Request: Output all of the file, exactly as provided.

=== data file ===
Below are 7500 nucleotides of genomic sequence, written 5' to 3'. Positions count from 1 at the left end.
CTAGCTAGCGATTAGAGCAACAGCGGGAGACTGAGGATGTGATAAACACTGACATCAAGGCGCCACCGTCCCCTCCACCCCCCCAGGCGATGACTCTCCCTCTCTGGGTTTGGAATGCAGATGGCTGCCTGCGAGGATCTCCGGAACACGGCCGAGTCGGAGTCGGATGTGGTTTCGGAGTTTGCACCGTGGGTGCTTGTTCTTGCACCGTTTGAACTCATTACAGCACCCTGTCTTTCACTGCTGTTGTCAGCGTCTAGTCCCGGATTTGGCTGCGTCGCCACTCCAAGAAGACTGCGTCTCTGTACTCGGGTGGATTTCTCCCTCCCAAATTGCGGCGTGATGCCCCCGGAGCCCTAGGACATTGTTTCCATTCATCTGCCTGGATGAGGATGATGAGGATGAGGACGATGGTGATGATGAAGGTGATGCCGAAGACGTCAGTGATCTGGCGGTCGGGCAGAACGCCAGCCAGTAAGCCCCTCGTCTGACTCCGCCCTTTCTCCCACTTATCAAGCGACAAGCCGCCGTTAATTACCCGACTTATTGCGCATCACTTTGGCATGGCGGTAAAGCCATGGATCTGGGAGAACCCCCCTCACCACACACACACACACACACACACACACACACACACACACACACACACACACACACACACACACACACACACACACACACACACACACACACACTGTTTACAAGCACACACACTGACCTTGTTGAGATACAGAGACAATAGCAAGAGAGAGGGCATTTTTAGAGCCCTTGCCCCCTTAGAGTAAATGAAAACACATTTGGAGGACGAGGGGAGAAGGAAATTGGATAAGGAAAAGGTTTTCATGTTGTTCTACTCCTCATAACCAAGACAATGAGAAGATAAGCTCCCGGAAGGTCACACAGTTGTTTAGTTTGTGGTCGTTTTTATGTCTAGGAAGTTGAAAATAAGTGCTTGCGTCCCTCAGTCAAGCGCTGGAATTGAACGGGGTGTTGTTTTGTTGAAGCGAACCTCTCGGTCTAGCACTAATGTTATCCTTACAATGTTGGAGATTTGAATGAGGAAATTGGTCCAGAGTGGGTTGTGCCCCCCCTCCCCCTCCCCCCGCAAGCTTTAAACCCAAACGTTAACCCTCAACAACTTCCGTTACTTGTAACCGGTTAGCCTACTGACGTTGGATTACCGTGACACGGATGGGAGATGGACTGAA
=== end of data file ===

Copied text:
Below are 7500 nucleotides of genomic sequence, written 5' to 3'. Positions count from 1 at the left end.
CTAGCTAGCGATTAGAGCAACAGCGGGAGACTGAGGATGTGATAAACACTGACATCAAGGCGCCACCGTCCCCTCCACCCCCCCAGGCGATGACTCTCCCTCTCTGGGTTTGGAATGCAGATGGCTGCCTGCGAGGATCTCCGGAACACGGCCGAGTCGGAGTCGGATGTGGTTTCGGAGTTTGCACCGTGGGTGCTTGTTCTTGCACCGTTTGAACTCATTACAGCACCCTGTCTTTCACTGCTGTTGTCAGCGTCTAGTCCCGGATTTGGCTGCGTCGCCACTCCAAGAAGACTGCGTCTCTGTACTCGGGTGGATTTCTCCCTCCCAAATTGCGGCGTGATGCCCCCGGAGCCCTAGGACATTGTTTCCATTCATCTGCCTGGATGAGGATGATGAGGATGAGGACGATGGTGATGATGAAGGTGATGCCGAAGACGTCAGTGATCTGGCGGTCGGGCAGAACGCCAGCCAGTAAGCCCCTCGTCTGACTCCGCCCTTTCTCCCACTTATCAAGCGACAAGCCGCCGTTAATTACCCGACTTATTGCGCATCACTTTGGCATGGCGGTAAAGCCATGGATCTGGGAGAACCCCCCTCACCACACACACACACACACACACACACACACACACACACACACACACACACACACACACACACACACACACACACACACACACACACACACACACTGTTTACAAGCACACACACTGACCTTGTTGAGATACAGAGACAATAGCAAGAGAGAGGGCATTTTTAGAGCCCTTGCCCCCTTAGAGTAAATGAAAACACATTTGGAGGACGAGGGGAGAAGGAAATTGGATAAGGAAAAGGTTTTCATGTTGTTCTACTCCTCATAACCAAGACAATGAGAAGATAAGCTCCCGGAAGGTCACACAGTTGTTTAGTTTGTGGTCGTTTTTATGTCTAGGAAGTTGAAAATAAGTGCTTGCGTCCCTCAGTCAAGCGCTGGAATTGAACGGGGTGTTGTTTTGTTGAAGCGAACCTCTCGGTCTAGCACTAATGTTATCCTTACAATGTTGGAGATTTGAATGAGGAAATTGGTCCAGAGTGGGTTGTGCCCCCCCTCCCCCTCCCCCCGCAAGCTTTAAACCCAAACGTTAACCCTCAACAACTTCCGTTACTTGTAACCGGTTAGCCTACTGACGTTGGATTACCGTGACACGGATGGGAGATGGACTGAA